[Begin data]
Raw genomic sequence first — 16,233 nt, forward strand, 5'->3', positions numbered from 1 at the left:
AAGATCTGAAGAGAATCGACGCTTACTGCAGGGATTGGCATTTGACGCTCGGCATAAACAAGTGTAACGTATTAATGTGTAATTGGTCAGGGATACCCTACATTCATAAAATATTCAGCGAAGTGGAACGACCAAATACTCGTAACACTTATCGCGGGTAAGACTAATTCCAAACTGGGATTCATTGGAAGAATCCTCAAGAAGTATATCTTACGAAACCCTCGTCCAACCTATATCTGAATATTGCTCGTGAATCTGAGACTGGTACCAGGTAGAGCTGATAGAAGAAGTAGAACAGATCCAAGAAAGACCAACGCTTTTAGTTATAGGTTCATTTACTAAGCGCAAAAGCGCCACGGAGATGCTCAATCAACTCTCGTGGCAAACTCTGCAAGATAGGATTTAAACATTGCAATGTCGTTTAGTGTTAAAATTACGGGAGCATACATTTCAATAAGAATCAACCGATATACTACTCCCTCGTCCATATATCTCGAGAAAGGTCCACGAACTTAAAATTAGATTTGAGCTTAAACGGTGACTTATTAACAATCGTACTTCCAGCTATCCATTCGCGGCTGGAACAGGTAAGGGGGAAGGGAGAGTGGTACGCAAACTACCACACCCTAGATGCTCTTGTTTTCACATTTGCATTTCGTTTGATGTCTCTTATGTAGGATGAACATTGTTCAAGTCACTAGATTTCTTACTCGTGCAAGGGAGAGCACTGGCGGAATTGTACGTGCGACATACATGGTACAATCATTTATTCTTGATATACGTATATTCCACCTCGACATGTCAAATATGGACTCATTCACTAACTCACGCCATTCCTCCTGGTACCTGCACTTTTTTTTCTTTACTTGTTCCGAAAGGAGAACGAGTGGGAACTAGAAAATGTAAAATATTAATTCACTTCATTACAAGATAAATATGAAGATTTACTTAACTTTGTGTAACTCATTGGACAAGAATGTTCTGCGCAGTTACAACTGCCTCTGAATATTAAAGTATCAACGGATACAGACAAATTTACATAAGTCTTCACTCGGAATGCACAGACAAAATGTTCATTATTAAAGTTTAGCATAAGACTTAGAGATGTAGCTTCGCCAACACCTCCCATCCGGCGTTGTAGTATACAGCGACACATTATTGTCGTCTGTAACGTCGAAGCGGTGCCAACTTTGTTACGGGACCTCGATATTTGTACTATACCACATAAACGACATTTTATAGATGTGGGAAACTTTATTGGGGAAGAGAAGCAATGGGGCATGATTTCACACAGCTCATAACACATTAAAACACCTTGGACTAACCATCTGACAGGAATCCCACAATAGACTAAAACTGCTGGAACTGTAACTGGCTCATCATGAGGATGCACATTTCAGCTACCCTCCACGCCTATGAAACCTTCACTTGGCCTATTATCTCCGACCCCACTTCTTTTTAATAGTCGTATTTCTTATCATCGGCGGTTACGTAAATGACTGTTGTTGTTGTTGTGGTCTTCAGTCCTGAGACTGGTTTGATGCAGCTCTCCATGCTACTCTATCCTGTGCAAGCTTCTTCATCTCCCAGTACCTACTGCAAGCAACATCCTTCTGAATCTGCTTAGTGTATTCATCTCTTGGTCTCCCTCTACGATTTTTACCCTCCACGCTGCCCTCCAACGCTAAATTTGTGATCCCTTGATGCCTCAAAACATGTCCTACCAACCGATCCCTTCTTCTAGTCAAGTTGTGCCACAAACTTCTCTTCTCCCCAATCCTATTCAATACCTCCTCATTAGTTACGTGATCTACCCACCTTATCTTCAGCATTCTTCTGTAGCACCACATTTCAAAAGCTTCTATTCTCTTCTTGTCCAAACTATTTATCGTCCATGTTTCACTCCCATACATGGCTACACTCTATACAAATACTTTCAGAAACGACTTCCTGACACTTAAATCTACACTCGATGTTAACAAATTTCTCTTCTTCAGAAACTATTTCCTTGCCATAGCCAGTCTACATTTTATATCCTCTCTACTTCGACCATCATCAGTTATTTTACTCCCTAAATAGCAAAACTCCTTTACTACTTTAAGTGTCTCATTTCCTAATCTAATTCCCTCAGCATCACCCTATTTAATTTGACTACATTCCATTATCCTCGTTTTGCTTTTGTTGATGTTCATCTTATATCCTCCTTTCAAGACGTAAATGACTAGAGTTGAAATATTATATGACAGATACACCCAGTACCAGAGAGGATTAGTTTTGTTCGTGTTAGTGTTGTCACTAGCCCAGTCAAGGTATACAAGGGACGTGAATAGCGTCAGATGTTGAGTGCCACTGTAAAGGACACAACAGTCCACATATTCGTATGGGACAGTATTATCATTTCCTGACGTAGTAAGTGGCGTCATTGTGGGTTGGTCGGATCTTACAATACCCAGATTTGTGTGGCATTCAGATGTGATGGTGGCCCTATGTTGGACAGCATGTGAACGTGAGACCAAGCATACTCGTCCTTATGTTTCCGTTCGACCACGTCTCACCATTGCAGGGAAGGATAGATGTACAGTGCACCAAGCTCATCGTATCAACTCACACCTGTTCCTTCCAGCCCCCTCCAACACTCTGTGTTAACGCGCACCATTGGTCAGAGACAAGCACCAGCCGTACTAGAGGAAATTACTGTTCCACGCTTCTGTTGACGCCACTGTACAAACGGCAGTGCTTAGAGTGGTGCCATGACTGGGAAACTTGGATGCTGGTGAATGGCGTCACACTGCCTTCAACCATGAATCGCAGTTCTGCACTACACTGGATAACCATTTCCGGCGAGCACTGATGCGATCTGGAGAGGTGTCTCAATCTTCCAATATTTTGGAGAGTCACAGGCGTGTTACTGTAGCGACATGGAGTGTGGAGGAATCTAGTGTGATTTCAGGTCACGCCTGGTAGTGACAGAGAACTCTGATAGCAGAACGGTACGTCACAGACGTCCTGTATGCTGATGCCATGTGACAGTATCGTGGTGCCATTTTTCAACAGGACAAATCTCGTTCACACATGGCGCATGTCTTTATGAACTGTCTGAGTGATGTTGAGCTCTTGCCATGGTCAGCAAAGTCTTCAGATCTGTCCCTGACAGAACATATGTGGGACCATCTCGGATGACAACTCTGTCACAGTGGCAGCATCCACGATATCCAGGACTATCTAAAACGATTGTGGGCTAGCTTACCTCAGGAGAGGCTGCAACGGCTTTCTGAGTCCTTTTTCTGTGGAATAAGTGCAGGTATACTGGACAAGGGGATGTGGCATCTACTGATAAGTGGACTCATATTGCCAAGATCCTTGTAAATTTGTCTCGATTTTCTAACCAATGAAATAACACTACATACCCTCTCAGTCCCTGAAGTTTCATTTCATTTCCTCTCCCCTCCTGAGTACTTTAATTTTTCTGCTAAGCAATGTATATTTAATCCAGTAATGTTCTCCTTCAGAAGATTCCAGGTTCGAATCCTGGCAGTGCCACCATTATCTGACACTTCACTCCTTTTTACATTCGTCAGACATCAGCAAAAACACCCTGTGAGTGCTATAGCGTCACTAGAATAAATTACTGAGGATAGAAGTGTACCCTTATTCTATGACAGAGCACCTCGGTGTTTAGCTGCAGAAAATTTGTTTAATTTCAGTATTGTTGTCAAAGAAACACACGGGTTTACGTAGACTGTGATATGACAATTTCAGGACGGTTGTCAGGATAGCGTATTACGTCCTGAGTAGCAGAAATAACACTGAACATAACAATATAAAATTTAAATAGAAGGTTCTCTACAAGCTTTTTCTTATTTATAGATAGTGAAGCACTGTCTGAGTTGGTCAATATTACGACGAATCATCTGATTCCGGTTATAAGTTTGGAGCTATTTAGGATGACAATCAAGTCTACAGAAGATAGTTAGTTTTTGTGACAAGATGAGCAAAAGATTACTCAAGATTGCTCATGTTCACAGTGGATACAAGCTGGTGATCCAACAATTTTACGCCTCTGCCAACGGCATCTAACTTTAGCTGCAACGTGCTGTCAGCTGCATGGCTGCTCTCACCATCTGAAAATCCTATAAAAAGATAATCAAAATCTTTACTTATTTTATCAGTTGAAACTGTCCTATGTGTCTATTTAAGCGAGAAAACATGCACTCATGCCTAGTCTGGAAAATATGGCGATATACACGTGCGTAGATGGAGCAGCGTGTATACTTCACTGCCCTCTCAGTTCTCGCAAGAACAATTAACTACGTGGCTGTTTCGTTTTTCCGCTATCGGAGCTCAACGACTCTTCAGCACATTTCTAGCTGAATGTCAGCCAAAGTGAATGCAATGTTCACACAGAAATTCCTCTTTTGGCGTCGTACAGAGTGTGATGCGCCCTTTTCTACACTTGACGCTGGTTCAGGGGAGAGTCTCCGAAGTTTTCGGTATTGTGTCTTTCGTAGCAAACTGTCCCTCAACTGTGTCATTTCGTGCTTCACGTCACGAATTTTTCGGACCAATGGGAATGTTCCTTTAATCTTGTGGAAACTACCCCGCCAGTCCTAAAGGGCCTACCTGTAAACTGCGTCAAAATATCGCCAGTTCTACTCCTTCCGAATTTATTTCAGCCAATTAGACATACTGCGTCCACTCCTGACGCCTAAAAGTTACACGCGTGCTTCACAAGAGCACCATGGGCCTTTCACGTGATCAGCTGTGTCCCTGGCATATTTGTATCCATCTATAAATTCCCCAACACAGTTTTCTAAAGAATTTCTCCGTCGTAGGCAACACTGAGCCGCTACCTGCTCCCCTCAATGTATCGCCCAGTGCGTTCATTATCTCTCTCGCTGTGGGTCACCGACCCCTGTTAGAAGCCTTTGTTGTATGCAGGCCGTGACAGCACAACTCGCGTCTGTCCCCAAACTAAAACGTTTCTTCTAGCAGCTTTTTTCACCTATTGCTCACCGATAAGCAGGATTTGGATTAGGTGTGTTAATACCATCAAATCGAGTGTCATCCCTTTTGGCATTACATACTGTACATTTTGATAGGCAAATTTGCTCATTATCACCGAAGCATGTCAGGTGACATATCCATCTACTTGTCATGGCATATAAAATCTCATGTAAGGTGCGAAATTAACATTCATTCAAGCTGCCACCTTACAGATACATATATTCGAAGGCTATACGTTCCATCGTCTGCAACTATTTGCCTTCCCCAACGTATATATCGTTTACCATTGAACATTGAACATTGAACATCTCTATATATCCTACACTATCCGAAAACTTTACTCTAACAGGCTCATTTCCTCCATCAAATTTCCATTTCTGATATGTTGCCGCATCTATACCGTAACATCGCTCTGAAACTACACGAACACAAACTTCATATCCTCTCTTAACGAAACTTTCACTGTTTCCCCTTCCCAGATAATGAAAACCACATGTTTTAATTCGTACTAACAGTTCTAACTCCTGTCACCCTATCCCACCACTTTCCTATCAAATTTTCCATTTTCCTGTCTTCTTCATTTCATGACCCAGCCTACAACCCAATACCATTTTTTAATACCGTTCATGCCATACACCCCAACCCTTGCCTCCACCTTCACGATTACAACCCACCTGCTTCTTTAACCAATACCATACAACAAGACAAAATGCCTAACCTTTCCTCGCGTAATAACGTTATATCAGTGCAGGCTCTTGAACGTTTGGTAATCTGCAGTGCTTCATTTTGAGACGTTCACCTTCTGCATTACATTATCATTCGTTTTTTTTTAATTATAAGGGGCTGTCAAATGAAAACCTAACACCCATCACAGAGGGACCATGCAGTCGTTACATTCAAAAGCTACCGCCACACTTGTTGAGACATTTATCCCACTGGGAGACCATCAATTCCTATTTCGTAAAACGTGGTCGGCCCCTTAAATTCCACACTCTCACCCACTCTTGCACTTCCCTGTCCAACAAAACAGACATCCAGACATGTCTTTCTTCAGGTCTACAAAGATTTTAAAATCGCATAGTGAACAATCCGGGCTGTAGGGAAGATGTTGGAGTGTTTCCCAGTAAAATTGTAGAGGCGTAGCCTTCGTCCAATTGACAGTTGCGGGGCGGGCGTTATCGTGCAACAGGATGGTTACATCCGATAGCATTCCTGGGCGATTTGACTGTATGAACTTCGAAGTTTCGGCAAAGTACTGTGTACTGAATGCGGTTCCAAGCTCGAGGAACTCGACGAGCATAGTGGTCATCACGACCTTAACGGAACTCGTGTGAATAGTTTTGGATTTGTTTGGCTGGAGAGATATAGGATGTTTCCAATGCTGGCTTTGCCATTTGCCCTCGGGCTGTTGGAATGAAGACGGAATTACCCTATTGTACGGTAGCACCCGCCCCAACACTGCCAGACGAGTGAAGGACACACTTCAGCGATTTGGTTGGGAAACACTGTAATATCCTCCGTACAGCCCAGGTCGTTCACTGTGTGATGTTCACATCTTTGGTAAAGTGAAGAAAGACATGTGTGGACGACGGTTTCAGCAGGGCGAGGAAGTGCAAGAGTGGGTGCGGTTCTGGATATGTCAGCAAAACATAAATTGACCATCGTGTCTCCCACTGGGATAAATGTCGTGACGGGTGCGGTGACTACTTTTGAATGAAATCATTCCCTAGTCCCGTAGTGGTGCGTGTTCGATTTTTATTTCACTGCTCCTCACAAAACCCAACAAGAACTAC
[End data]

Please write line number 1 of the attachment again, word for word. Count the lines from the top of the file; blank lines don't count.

Raw genomic sequence first — 16,233 nt, forward strand, 5'->3', positions numbered from 1 at the left: